In 2002, you released a version of Finally We Are No-one which was all sung in Icelandic. What did you think it brought to the project, and would you ever consider do something like that again?

Hmmmm, yes we did that just as a simple experiment or just to see if that was for us. To tell the truth people in Iceland have never been that much into our music and the Icelandic version was mostly bought by people outside of Iceland as a novelty. I don’t feel a special pressure to make our music more acceptable to Icelanders, the politics of the music press there are so complicated that it would be a full time job to get into the good books.

You partly recorded in a music school in a small town in the west of Iceland, using the school’s instruments. Was it your intention to use only the school’s instruments, and how did it work out in the end?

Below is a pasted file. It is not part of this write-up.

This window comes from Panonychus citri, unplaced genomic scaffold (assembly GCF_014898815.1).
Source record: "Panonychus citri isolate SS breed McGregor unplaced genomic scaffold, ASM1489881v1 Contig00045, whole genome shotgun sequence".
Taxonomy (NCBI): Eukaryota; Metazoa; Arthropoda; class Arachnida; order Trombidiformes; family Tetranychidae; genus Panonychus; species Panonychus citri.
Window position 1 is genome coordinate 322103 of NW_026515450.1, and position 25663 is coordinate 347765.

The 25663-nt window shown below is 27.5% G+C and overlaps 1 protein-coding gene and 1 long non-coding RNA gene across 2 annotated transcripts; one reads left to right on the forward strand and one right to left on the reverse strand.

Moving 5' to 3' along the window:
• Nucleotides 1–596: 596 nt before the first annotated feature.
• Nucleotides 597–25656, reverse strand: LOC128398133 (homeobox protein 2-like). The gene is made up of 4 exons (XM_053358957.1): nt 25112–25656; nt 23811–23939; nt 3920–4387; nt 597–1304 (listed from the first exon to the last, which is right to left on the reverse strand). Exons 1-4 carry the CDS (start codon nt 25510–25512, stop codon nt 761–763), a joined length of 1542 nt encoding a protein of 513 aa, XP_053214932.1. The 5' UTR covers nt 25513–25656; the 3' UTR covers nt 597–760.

Our intention was never to record in that school at all, we went to this town to find a place to record and then we almost started recording in a fishing factory, but then we got a no from the factory owner. That would have been horrible anyway because of the cold and the noise, but out of nowhere we suddenly had the keys for the music school. The people in Ísafjörður are just so warm and amazing.

Örvar and Gunnar, you have produced a few remixes over the years, the most recent ones were a couple of tracks by Goldfrapp. How do you approach that kind of work, and how do you decide to remix a particular track?

That’s another question I can’t give you a straight answer to. Ha ha, sorry about that. I don’t really know, our lives are often quite chaotic. We had fun working on the Goldfrapp songs, but we haven’t really done as many in the last few years as before. And we haven’t been doing as many as we would maybe like to.